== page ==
project power worldwide in order to achieve
full spectrum dominance.

http://www.afspc.af.mil/shared/media/document/AFD-070322-103.pdf

Global Attack is “the ability of the Air Force to
attack rapidly and persistently with a wide range of munitions
anywhere on the globe at any time.”19 These two “missions”
can and will be conducted from space in the future.

How can the space medium be further exploited to counter terrorism?

Exploiting the space medium should continue to be the aim
of the US Air Force’s space supremacy vision.

For example, the US in October 2005 voted “no” for the first time on
the annual United Nations (UN) General Assembly resolution on
the need for a treaty on the Prevention of an Arms Race in Outer
Space (PAROS), whereas the traditional US action for at least
the past decade has been to abstain. (The US was the only “no”
vote; Israel abstained; 160 countries voted “yes.”)18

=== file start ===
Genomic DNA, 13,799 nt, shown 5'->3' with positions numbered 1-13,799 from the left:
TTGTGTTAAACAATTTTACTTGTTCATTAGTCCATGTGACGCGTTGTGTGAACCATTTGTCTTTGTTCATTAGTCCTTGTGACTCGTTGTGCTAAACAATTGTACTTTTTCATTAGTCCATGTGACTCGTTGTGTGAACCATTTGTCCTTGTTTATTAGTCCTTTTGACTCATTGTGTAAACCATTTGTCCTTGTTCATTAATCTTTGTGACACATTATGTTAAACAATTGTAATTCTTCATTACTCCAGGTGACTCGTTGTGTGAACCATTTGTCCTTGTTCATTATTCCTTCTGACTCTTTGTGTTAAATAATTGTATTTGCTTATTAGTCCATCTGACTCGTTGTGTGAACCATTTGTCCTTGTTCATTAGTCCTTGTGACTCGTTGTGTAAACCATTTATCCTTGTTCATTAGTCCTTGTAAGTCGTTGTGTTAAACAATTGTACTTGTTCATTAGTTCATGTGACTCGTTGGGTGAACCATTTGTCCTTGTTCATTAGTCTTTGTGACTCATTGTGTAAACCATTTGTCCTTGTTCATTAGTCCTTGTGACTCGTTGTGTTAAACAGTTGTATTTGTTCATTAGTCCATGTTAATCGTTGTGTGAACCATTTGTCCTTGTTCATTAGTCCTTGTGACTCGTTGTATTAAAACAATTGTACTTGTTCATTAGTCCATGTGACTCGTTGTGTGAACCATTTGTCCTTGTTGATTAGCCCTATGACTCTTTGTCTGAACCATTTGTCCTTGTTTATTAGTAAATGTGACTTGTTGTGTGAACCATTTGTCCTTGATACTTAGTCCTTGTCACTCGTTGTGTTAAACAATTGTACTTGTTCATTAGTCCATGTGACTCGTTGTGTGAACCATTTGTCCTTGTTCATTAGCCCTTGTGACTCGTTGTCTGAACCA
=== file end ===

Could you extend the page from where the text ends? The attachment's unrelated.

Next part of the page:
The Chief of Staff, US Air
Force’s (CSAF’s) Title X, US
Code wargame, Global Engagement,
has showcased several
types of space capabilities
including tungsten rods (fragmentary
penetrators) launched
from space at speeds up to
Mach 17 and CAVs that will deliver these precision weapons
anywhere on the globe in less than 60 minutes.

Thanks to space, our forces are able to move faster and fight smarter and more precisely. Those are keys to success in any war, but particularly in the type of unconventional counterinsurgency operations we’re conducting in Afghanistan, Iraq and around the world in the Global War on Terrorism.”12

Joan Johnson-Freese, chair of the National Security Decision Making Department at the Naval War College, wrote: “The blunt and even confrontational language of the new policy puts the United States at odds with the priorities of the other space-faring nations. … The language … is so broad that it reads more like a blanket claim to hegemony in space…”4

In a speech given in February 1957, the late General Bernard
A. Schriever, USAF, retired, clearly gave his vision on the